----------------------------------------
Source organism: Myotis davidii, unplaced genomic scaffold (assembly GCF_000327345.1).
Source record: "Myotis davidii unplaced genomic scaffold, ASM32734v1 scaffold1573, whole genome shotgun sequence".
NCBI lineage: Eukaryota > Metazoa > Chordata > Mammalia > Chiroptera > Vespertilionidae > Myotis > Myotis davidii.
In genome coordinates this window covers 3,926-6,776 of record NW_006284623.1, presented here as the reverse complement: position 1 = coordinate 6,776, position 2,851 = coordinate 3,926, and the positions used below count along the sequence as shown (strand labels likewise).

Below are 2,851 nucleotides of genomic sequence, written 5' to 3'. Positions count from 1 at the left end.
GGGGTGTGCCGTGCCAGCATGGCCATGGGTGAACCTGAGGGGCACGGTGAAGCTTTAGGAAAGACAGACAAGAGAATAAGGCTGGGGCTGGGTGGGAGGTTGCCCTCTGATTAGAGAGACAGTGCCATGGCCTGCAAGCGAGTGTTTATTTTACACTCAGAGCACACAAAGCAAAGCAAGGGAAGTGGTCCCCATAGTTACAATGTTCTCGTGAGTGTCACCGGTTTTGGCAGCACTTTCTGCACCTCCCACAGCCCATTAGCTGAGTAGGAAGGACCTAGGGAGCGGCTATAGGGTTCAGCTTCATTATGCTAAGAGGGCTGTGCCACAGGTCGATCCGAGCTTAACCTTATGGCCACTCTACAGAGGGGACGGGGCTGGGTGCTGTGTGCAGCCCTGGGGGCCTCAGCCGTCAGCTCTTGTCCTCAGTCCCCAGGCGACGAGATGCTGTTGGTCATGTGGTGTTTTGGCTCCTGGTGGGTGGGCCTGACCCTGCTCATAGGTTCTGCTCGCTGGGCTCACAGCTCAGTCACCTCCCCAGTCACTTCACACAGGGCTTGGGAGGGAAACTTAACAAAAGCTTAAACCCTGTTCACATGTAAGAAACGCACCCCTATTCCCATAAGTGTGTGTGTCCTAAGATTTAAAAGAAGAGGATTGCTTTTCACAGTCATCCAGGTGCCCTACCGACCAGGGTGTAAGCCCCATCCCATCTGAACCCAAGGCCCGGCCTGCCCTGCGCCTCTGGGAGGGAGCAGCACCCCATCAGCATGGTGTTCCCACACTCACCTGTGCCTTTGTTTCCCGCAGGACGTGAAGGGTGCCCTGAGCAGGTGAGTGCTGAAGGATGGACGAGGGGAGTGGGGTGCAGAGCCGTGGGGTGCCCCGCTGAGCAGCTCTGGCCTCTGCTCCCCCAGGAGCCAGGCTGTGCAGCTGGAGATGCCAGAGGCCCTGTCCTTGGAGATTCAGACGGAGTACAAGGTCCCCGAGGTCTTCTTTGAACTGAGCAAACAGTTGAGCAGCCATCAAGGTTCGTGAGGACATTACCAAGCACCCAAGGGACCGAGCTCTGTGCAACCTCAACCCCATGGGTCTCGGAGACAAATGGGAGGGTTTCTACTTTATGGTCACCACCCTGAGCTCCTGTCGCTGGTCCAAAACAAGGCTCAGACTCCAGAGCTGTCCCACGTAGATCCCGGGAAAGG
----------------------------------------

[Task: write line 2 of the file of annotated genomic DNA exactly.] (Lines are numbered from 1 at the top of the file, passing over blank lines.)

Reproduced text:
Source record: "Myotis davidii unplaced genomic scaffold, ASM32734v1 scaffold1573, whole genome shotgun sequence".